ESET analysis breaks down the first known spyware that is built on the AhMyth open-source espionage tool and has appeared on Google Play – twice
ESET scientists found the first known spyware based on AhMyth open source malware and circumvented Google app-vetting. The malicious app called Radio Balouch aka RB Music is effectively a fully-functioning streaming radio app for music enthusiastic Balouchis, with the exception that it comes with a big punch–the stealing of your users ‘ private information. The app snucks twice in the official Android app store, but was quickly taken off by Google once we warned it.
AhMyth, the Remote Access tool open-source, the malicious features of Radio Balouch app, was published in early 2017. We’ve been witnessing several malicious applications based on it since; however, the Radio Balouch app is the first to appear on the Android official app store.
Since January 2017, ESET’s portable safety solution has been protecting consumers from AhMyth and its derivatives–even before AhMyth was released. As AhMyth’s malicious functions are not obscured, shielded or obscured, it is insignificant to define the Radio Balouch application–and other products–as malicious and classify it as belonging to the AhMyth family.
Apart from Google Play, ESET-detected malware is also accessible on alternative application shops as Android / Spy. Agent. AOX. It was also promoted via Instagram and YouTube on a dedicated website. We have notified the corresponding service suppliers of the malicious nature of the campaign, but received no reply.
Radio Balouch is a completely functional streaming radio tool for Balouchi-specific music (for consistency we follow the reference spelling, “Balochi” or “Baluchi” are the most prevalent). However, in the background, the app spies on its victims.
We found on Google Play separate versions of Radio Balouch’s malicious app twice and the app had more than 100 installs in each situation. We notified the Google Security Team of the first appearance of this application in the official Android store on 2 July 2019 and it was withdrawn within 24 hours.
On Google Play on 13 July 2019, the malicious Radio Balouch app reappeared. This one, too, was confirmed instantly by ESET and deleted by Google quickly.
The malicious Radio Balouch app appeared twice on Google Play
After removing the malicious radio app from Google Play, it is only accessible in third-party app stores at the moment of writing. It was also spread through a link promoted via a associated Instagram account from a dedicated website, radiobalouch[.]com. This server was also used to communicate with the C&C spyware (see below). The domain was recorded on 30 March 2019 and the website was down and remains in writing soon after our complaint.
At the moment of writing, the Instagram account of the attackers still contains a connection to the app that was withdrawn from Google Play. They also have a YouTube channel with a video presenting the app, which apparently won’t be promoted because at the moment of writing the video had a mere 21 opinions.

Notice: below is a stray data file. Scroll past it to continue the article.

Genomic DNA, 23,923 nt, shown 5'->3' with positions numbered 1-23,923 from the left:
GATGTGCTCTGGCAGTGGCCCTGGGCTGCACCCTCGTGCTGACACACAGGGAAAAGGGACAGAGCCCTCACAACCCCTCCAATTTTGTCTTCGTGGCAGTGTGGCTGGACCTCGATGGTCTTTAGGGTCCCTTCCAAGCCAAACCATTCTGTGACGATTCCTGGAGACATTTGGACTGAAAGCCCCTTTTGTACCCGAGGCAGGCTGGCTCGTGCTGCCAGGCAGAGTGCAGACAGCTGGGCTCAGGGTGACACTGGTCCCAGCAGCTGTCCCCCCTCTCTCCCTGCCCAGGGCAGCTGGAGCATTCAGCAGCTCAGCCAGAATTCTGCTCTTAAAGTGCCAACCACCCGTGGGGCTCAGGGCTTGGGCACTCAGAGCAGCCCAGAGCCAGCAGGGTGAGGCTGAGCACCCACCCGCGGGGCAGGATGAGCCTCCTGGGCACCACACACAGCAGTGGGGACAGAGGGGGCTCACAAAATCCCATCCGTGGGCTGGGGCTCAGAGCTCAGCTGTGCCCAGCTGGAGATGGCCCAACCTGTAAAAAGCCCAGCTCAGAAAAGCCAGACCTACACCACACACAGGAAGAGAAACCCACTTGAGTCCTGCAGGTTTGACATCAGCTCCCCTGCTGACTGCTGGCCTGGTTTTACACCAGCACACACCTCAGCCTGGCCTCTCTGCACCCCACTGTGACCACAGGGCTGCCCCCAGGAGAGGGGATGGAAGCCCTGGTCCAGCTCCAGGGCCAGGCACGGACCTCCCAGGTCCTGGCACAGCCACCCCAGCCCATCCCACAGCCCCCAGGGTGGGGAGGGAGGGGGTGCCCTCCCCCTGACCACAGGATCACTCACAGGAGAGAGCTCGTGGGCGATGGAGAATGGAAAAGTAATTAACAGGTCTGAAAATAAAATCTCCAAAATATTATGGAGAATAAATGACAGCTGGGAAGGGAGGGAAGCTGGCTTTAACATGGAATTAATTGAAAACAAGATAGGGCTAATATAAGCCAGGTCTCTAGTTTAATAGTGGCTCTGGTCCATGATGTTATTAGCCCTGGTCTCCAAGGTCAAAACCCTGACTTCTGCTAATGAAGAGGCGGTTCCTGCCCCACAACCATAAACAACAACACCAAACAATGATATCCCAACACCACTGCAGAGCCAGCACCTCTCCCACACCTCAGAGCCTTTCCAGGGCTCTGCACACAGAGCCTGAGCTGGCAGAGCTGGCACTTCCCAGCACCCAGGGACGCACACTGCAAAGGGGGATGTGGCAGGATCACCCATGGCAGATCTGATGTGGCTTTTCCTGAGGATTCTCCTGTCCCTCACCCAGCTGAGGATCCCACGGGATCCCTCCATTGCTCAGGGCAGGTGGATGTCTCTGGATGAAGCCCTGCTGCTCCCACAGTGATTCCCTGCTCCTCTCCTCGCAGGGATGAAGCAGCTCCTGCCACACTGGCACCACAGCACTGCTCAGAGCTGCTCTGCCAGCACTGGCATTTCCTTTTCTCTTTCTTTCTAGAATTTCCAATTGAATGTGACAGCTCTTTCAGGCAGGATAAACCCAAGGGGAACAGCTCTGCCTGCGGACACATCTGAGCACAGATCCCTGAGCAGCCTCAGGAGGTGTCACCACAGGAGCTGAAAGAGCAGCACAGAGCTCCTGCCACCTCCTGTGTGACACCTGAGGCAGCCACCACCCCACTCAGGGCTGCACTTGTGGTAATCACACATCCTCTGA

The Radio Balouch website (left), Instagram account (center) and promotional YouTube video (right)
The Radio Balouch malicious app operates for Android 4.2 or higher. Its Internet radio functionality is combined with AhMyth’s functionality in a malicious application.
The internet radio element will be fully operational after installation, playing a Balouchi music stream. The added malicious feature allows the app to steal contacts, retrieve files on the device and send SMS messages from the device in question.
There is also the functionality to steal SMS messages stored on the phone. However, this feature can not be used because only the default SMS app can access such emails with the latest Google constraints.
Since AhMyth has more variations with different functionalities, the Radio Balouch app and any other malware based on this open-source spyware may receive a new update tool in the future.
Upon initiation, customers select the preferred language (English or Farsi); the app begins to request permissions in the next stage. First, it asks for access to device records, which is a lawful permission for a radio application to allow functionality; if the decline were to occur, the radio would not operate.
The app then requests contact approval. Here, in order to camouflage its application for this authorization, this feature is recommended if the user decides to share the app with colleagues in his contact list. The app works irrespective of whether the customer refuses to grant contact permissions.
Radio Balouch app’s permissions requests
Once installed, the app opens its home screen with music options and offers the option to login and register. However, any “registration” does not make sense, as any information will get the user into the “logged” state in the bad English of the carriers. This step has probably been added to entic the victims ‘ credentials and attempt to break into other facilities by using the passwords acquired–a reminder that passwords will never be used across facilities. On a side note: the credentials are transferred via an HTTP connection without encryption.
Radio Balouch app’s Home (left) and Settings (right) screens
Radio Balouch depends on its (now dead) radiobalouch[.]com domain for C&C interaction. It would send data about its victims–in particular data about compromised machines and contact lists for victims. The traffic of C&C is transferred unencrypted over an HTTP link as with account credentials.
Radio Balouch’s communication with its C&C server